OK, here it is, my final entry of annual updates into the alternative history of the USFL. I hope you all have enjoyed it. I am sure I could do it all again with all kinds of different results, and there are some decisions I wish I would have rethought, but all in all I think it turned out to be pretty decent. I will be adding one more image, the 20 remaining franchises, so look out for that. 2017 USFL Season The 2016-2017 offseason was dominated by speculation on contraction. While owners met in a series of closed-door meetings, reviewing the financial stability of the league, competitiveness and the requirements of current television contracts in an effort to create not only a financially viable contraction strategy, but one which would not lead to an imbalance of talent, the media had a field day with speculation. Nearly every team in the league was at one point in time named as a potential contraction case. Most trusted league analysts stuck to a pretty short list of potential contraction franchises, comprised mostly of those teams with weaker ownership groups, such as Pittsburgh, Denver, Baltimore and New Orleans, or with franchises which had significant difficulties at the box office, such as Atlanta, Chicago and San Jose. Of course, much of the league’s finances were not known even to those who were solid analysts of the league’s on-field dynamics. The Gridiron Network, was, of course, silent, on anything that did not have the league’s seal of approval on it, focusing instead on the usual issues of team needs in the offseason and comparisons (always favorable) between the USFL and the upstart XFL. When the announcement came in late November, there were 20 cities which were again able to breathe easy, and two which were immediately up in arm. What shocked many was that the two cities that had been selected for contraction were not recent expansion locations, or even franchises with histories of failure, but two cities which between them had four championships and rich histories. Of course, what had not been known at the time by most outside the league was that both franchises had major issues with stadium contracts and both had been artificially inflating attendance numbers through giveaways and ticket deals which helped to hide their weak financial positions. League commissioner Dick Ebersol made the announcement in a pre-Thanksgiving press conference, apparently hoping to get minimal coverage in light of the big NFL holiday games the next day. The New Orleans Breakers would be merging with the New England Sea Devils, and that franchise would abandon its Boston-Hartford split schedule, which had been largely unsuccessful. The agreement allowed both franchises to retain their top talent on the new conflated franchise, and for the first time since 1983 the Boston Breakers would return. A similar nod towards tradition occurred with the other merger, which saw the San Jose Samurai absorb, almost in its entirety, the staff and roster of the Central Division Champion Cleveland Invaders. The Invaders had qualified for the playoffs 4 years running, and yet were a financial mess, overspending on players and suffering with a stadium deal that actually provided more profit to the NFL’s Browns than to the Invaders for every Invader game. And so the Invaders would return to the Bay Area after an absence of nearly 20 years (1998-2017) and, once again, Cleveland would see a football team leave for greener pastures. The league restructured into 4 divisions of 5 teams, with the Breakers joining New Jersey, Philly, DC and Baltimore in the Northeast, The Bay Area Invaders joining Seattle, Arizona, Denver and LA in the west and a reshuffled Central and Southeast divisions which managed to retain the rivalries of Birmingham and Memphis, Tampa and Jacksonville, Michigan and Chicago and San Antonio and Houston. Pittsburgh seemed the big loser in all of this, breaking their division rivalry with the Stars, and now having to deal not only with the Panthers each year, but games in Texas, far from their fanbase. Of course, the struggling LA Express were now faced with a tough rival to the north and the fans in both Washington and New Jersey had to worry about a much more balanced division if they hoped to return to the playoffs. By January the mechanics of the contraction had largely been worked out and all attention turned to the USFL Draft. Several USFL squads attempted to shore up weaknesses with big name signings. LA snapped up CAL QB Davis Webb, and Chicago snagged Notre Dame’s Deshon Kizer to compete with Nate Sudfeld in their QB race. San Antonio tried to find a bellweather back in Oklahoma product Joe Mixon, as did Pittsburgh, snabbing Toledo speedster Kareem Hunt. However, when the dust settled on the 2017 season, the biggest pickup was midround RB Alvin Kamara, picked in the Territorial Draft by the Memphis Showboats. Kamara proved to be a dynamic playmaker who blended perfectly with the Showboat offense, taking pressure off of the aging arm of Jason Campbell. The only NFL defections of note for the USFL in 2016-2017 were the departure of WR Robert Woods to the LA Express, LB Kiko Alonso from the Dolphins to the Blitz, RB Knile Davis to the Bulls and troubled DT Marcell Dareus from Buffalo to the Philadelphia Stars. Losses by the USFL included Atlanta RB Mike Tolbert (Dallas of XFL), WR Rueben Randle (KC of NFL) and All-USFL DT Aaron Donald of Pittsburgh to the NFL’s Buffalo Bills, a definite upgrade over Dareus. The season played out much to form, as 2016’s top teams proved again to be strong playoff contenders. Reinforced by the contraction, both Boston and Bay Area saw won their divisions, whle the only real dropoff of top teams came with the fall of the fall of the Seattle Orcas, which many ascribed to injuries, including the loss of their signal caller, Marcus Mariota for 5 weeks. Boston, led by USFL Coach of the Year for both 2016 and 2017, Bruce Arians, ran roughshod over the Northeast Division, sweeping New Jersey and Washington before beating both for a 3rd time each in the playoffs. Meanwhile, on the other coast, 2nd year QB Dak Prescott adapted well to the Bay Area, teaming up with former Samurai WR Desean Jackson for 12 TD’s in 14 games, while longtime Samurai RB Marshawn Lynch finished with his best rushing total in 4 years, finishing only behind Denver’s Doug Martin for the rushing title. Little noticed, but devastating throughout the season was the Arizona defense. Early losses kept attention off of Arizona for most of the season, but a late 4 game winstreak placed them in the playoffs where their stalwart D proved decisive. The Ryan Shazier-led defense of the Wranglers shut out Michigan in the Divisional round (17-0) and held the defending champions to only 10 points, which allowed the often erratic offense just enough room to eek out a 13-10 win in Tampa. Most expected the party to be over when the Wranglers faced off against the Breakers in the league championship game. Boston had overpowered its Northeast Divison foes by scores of 35-14 and 31-19 and both the experts and the Vegas bookies had the Breakers as heavy favorites to bring the crown to Boston. But, once again the Wrangler defense proved up to the task. In addition to holding the Breakers out of the endzone, allowing only 4 field goals all game, the Wrangler D scored a decisive TD in the 3rd quarter when FS Damarious Randall took a gamble and jumped a slant route intended for Breaker wideout Jameson Crowder, returning the INT 27 yards for a score. The Wrangler ground game, led by Joique Bell was efficient in both shortening the game and providing Arizona QB Luke McCown with convertible short 3rd downs, and when the fat lady sang, the Wranglers had garnered a 20-12 win and their second USFL Championship. 2017 USFL Final Standings Northeast Southeast Central West *BOS 11-3 *NJ 9-5 *WSH 8-6 PHI 6-8 BLT 4-10 *TBY 10-4 *MEM 8-6 BIR 7-7 ATL 5-9 JAX 3-11 *MGN 8-6 HOU 7-7 CHI 7-7 SAN 6-8 PIT 4-10 *BAY 10-4 *ARZ 9-4-1 DEN 7-7 SEA 6-8 LA 4-9-1 2017 USFL Playoffs Divisional Round Boston (1) d. Washington(8) Tampa Bay(2) d. Memphis(7) New Jersey(6) d. Bay Area(3) Arizona(5) d. Michigan(4) Semifinal Round Boston(1) d. New Jersey(6) Arizona(5) d. Tampa Bay(2) 2017 USFL Championship Arizona 20 Boston 12 2017 USFL Awards 2017 USFL Most Valuable Player: D. Prescott, QB, Bay Area 2017 USFL Coach of the Year: B. Arians, Boston 2017 USFL Rookie of the Year: A. Kamara, RB, Memphis 2017 USFL Relocation, Expansion, Logo & Uniform News 1. The San Jose Samurai and Cleveland Invaders were merged and played as the Bay Area Invaders, with home games at San Jose State University’s CEFCU Stadium. They retained the identity and logos of the longstanding Invaders and marketed the merger as a homecoming for the Bay Area’s founding USFL franchise. 2. The New Orleans Breakers and New England Sea Devils were merged, taking on the logos and moniker of the Boston Breakers. While the Breakers had a much richer history in New Orleans, the return to Boston was again heralded as a triumph of the USFL’s “Back to basics” nostalgic turn on their recent troubles. Boston drew exceptionally well at BC’s Alumni Stadium, far better than they had when the team split time with Hartford as the New England Sea Devils. 2017 USFL Head Coaches & Franchise Players NORTHEAST COACH QB RB/WR DEF BALTIMORE BLITZ Cam Cameron M. McGloin S. Vereen K. Alonso BOSTON BREAKERS Bruce Arians R. Mallett R. Turbin/A. Blue K. VanNoy NJ GENERALS Jim Zorn B. Osweiler B. Tate/G. Tate Sean Lee PHILA. STARS Joe Vitt G. Smith L Miller M. Dareus WASH. FEDERALS Jack Del Rio D. Brees B. LaFell H. Clinton-Dix SOUTHEAST COACH QB RB/WR DEF ATL SPARTANS J. Harbaugh C. Redman B. Quick A. Branch BIRM. STALLIONS Jim Fassel AJ McCarren M. Ingram D. McCourty JACKS. BULLS Wally Buono C. Ponder K. Davis/K. Benjamin B. Spikes MEM SHOWBOATS K. Shanahan J. Campbell A. Kamara M. Wright TBY BANDITS B. Davis C. Kaepernick D. Johnson G. Atkins CENTRAL COACH QB RB/WR DEF CHI. MACHINE Ted Cotrell N. Sudfeld/D. Kizer D. Bowe B. Flowers HOU GAMBLERS Doug Marone R. Nassib J. Wilder Jr. W. Mercilus MICH. PANTHERS Sean McVey M. Sanchez L. Bell K. Dansby PITT. MAULERS Ben McAdoo D. Orlovsky K. Hunt M. Claiborne S.A.. OUTLAWS Joe Philbin B. Petty J. Mixon/A. Cooper D. Bowers PACIFIC COACH QB RB/WR DEF AZ WRANGLERS H. Jackson L. McCown J. Bell/T. Gabriel R. Shazier BAY AREA INVADERS Mike Sherman D. Prescott M. Lynch/D. Jackson V. Gholston DENVER. GOLD G. Cunningham V. Young D. Martin C. Finnegan LA EXPRESS Corey Chamblin D. Webb/R. Stanzi R. Woods B. Carter SEATTLE ORCA Chip Kelly M. Mariota R. Hillman C. Liuget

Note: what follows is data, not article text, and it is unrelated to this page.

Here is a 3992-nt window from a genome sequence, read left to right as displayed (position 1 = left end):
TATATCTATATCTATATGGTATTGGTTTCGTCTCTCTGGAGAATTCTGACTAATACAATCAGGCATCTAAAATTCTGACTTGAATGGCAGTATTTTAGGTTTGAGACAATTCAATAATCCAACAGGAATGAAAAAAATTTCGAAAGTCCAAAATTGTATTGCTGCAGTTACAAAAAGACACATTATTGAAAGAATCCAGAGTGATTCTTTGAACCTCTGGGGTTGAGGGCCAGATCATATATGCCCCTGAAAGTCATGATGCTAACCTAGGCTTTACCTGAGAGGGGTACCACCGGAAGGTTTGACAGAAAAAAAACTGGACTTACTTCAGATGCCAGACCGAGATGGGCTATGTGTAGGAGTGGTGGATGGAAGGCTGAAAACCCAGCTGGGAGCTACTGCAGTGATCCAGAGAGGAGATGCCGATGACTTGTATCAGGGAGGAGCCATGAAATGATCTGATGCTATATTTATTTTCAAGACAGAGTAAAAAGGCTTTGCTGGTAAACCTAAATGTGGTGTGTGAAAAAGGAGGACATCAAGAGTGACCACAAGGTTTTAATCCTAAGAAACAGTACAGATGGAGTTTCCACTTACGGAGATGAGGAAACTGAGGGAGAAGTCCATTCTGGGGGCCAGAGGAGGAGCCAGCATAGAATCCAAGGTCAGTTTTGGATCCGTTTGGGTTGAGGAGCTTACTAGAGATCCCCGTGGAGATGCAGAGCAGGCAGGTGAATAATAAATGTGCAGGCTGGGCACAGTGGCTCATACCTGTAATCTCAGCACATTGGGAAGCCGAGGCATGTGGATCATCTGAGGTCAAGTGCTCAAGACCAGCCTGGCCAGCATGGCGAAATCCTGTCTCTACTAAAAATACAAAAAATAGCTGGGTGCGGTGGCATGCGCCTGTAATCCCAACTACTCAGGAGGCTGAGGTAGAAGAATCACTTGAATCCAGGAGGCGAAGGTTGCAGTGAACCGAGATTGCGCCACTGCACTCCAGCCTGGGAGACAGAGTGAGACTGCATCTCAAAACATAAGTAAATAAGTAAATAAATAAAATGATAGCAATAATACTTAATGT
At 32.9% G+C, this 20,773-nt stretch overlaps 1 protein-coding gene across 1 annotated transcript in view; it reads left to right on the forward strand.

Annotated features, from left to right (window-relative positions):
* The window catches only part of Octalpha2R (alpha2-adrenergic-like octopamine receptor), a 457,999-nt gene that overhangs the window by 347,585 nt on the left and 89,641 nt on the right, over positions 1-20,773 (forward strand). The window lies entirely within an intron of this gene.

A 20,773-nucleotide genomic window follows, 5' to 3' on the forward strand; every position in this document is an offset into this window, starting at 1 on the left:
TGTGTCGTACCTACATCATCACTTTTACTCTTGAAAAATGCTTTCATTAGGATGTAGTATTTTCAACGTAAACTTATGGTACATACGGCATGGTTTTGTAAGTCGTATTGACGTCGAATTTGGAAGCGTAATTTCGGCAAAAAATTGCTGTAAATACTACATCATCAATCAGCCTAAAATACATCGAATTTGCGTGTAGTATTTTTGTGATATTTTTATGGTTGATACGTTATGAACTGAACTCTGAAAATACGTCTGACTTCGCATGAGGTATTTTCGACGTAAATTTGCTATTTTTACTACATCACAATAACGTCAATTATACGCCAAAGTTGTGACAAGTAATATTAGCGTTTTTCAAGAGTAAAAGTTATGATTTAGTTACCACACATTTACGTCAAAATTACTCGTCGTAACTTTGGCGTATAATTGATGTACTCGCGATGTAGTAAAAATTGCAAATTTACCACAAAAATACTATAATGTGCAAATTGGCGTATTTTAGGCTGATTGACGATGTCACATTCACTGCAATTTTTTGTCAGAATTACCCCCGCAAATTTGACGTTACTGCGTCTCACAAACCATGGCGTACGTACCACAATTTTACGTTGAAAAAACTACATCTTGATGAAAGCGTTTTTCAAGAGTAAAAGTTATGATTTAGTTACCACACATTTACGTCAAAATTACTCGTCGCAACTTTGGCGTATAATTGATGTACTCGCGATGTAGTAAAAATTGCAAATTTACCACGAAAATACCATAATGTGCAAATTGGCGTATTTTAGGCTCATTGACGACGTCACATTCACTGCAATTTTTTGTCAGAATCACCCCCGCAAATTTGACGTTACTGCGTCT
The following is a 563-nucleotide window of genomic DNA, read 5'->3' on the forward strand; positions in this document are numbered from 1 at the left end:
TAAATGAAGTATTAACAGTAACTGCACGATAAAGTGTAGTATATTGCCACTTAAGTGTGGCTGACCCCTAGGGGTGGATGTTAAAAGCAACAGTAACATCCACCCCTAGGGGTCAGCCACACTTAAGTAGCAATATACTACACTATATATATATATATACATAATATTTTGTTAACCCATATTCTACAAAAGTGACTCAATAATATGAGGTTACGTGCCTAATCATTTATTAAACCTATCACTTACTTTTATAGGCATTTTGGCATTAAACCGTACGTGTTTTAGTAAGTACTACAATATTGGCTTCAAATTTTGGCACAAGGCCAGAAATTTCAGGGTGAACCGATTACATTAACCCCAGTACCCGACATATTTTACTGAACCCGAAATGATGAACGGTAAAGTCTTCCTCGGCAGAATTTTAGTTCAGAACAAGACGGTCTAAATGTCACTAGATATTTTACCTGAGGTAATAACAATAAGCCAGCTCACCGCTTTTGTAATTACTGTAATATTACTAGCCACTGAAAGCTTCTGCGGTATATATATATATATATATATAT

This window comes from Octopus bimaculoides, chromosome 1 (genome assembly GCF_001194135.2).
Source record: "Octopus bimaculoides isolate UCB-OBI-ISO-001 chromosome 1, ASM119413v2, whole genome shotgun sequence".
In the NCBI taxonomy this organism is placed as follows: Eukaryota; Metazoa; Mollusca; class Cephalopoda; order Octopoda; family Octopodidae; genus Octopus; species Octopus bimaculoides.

8. USFL Alternative History: 1985 to...